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Group and Phase velocity of wave packet

  1. Sep 26, 2008 #1
    OK, I think I understand the problem, I'm just a little confused on some pieces in the middle.

    Consider a wave packet formed by the superposition of two waves
    psi1=cos(1.00x-2.00t) <--1.00=k, 2.00=w
    psi2=cos(1.01x-2.03t) <--1.01=k, 2.03=w
    where x and t are measured in meters and seconds respectively. What is the Phase velocity?
    What is the group velocity?

    We know:
    Vp= w/k

    -To find the Vp, can we simply say that Vp=2.00/1.00=2.00m/s?

    Now, to find the Group Velocity, we can use the suerposition principle and find the net wave by the sum of the two individual waves (psi1 + psi2) which gives us

    psi=2cos(1.00*1.01)x*cos(-2.00*-2.03)t = 2cos(1.01)x*cos(4.06)t

    thus Vg=dw/dk= -(2/1.01)sin(1.01)x*cos(4.06)t - (2/4.06)doc(1.01)x*sin(.06)t?

    Is this correct? Is the partial derivative correct?

  2. jcsd
  3. Sep 26, 2008 #2


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    Good enough. For the 2nd wave it's slightly different, but 2.00 m/s is fine.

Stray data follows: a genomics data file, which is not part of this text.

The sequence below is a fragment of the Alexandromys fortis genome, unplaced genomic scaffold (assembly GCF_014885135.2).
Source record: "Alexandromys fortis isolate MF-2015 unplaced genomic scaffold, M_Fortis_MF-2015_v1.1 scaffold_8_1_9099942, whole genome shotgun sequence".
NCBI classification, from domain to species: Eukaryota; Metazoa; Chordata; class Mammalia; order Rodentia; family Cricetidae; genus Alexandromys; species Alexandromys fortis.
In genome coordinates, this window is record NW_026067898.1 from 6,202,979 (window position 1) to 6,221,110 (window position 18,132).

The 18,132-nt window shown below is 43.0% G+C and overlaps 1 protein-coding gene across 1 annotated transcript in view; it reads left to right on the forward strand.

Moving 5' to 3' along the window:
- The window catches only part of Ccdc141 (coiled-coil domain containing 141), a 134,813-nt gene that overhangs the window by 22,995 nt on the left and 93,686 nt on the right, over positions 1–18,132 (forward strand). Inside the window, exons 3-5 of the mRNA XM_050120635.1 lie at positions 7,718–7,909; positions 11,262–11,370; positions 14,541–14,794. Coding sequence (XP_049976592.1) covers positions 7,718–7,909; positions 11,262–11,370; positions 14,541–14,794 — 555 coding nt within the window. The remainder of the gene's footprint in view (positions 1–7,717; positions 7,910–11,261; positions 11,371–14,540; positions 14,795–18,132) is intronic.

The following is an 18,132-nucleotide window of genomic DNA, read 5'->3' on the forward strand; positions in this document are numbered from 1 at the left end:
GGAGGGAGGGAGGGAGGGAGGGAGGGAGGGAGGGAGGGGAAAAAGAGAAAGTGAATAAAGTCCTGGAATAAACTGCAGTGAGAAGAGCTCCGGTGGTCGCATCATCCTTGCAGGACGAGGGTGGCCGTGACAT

It doesn't make sense for Vg to be a function of x and t.

    There's a simpler approach to find Vg. You have w and k at two points. What's a good approximation for the slope of the w-k curve near those two points?
  4. Sep 26, 2008 #3
    Hmm...I'm not sure why I put that but I think I meant to say cos(1.01)x.

    I see what you mean by a slope being much easier, but I'm not sure how to apporximate the curve. Our text only shows that the Vg=delta(w)/delta(k) which can be approximated by differentials.

    -OK, w and k are at two points, one in the first wave and nother in the second. So can you say that the slope is just (-2.03--2.00)/(1.01-1.00)= -3?

    -Can group velocity be negative if the phase velocity is positive?
  5. Sep 26, 2008 #4


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    That's the right idea, but use the values of w you had in post #1: +2.03 and +2.00.
  6. Sep 26, 2008 #5
    Ah, I see. Thank you for your help!
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